Asian Americans:Less likely the CEOs, More officer workers


The typical Asian American mentality seems like hard work and studying equals brighter future. But this mentality is the wall that keeps them from the social norm. Instead of learning to enjoy life as a free individual, they are taught at a young age to rather work hard in order to maintain a high social status. Although this may seem practical in Asian culture, it’s unsuitable for American life because social life is such a big part of American culture. Lacking assertiveness and masculinity, Asian Americans seems confined in the “Bamboo Ceiling,” as New York magazine puts it, which keeps us from leadership positions and keeps us in offices as computer nerds.

Asian parents want their children to be successful and reach high paying jobs by working hard and climbing up the education ladders to be qualified and work as the future doctors, accountants, and engineers. Yes, these jobs pay well but they do not involve working with things and dealing with people at the same time. Asian parents stress the importance of education and the future, but ultimately fail to teach social norms as they are rather clouded by their system of teaching back in their own country where education is the utmost importance to your future. In the United States where educational freedom truly allows you to pursue any job you seek, you must have the social skills that allow you to take other advantages to reach success. Social skills are not only a vital nutrient to success in dealing with people, but it's an absolute necessity in being a leader, where jobs like Managers, Executives, and CEOs rule. In the United States, Asian-Americans act as a very fine worker bee instead of a queen bee.
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In the United States, the school system does not only emphasize on education alone, but also on extracurricular activities and social skills. Not only does this create a organized educational schedule, but it also promotes individualism, where creativity flourishes. This system is an opposite of the Asian Educational system where it is study, study, study, sleep (if possible at all), then repeat. They are usually at cram schools after-school and focused solely on their grades in hopes of landing a high paying job. This is the system and environment where the Asian parents grew up, and this puts them in a mindset that their child must study and reserve their intelligence for that next big test coming up. They don’t speak out in small talks that may hinder them from studying and getting the best grade in the class. Asian American children are not only trapped in this mindset by their parents, but they have to cope with the differences of their parent’s views with how they are taught differently in the United States. They are taught to study instead of socialize, work on SATs instead of practicing sports, and doing homework instead of going out with your friends.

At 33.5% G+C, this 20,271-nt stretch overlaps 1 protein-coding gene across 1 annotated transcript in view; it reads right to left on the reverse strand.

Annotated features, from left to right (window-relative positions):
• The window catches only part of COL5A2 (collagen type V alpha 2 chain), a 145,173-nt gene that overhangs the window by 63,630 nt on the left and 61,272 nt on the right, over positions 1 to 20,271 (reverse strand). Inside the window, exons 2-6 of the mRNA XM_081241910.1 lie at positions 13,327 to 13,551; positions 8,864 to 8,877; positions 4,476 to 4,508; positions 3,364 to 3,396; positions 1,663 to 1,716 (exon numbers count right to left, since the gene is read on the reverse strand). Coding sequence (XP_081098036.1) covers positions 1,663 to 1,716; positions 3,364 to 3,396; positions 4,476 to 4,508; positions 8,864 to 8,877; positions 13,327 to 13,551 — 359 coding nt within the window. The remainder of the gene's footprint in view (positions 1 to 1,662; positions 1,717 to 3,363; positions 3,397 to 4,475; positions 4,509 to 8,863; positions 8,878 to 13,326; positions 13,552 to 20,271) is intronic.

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Held back by this mindset, they tend to be much more reserved in public spaces. In the crossfire of Asian culture and American culture, Asian American struggle to meet both demands, and they are ultimately faced to grow up as hard workers who are very intelligent but are socially poor, not able to take responsibilities of managerial positions. Now this does not mean that they lack the knowledge to be a great manager, they just lack the skills to project their knowledge. Management skills are a qualitative skill set that aren’t emphasized in Asian education.
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This is not to say Asian Americans can't get good jobs, in fact, they are very successful, as Asians as a whole have the highest average income, education, and marriage rates in America. But the truth is that they are inclined to be workers because of their background and their parents, instead of managers. Social norm standard should be set in Asian American culture, and parents need to understand that that while living in America, a child's SAT scores may be important, being able to talk to others and have a social life is also a necessity. Let them free out of the bamboo ceiling, and let them roam in the land of the free, known as the USA.


Texts to refer to....

http://nymag.com/news/features/asian-americans-2011-5/

http://www.acf.hhs.gov/healthymarriage/pdf/marriageamongasianamericans.pdf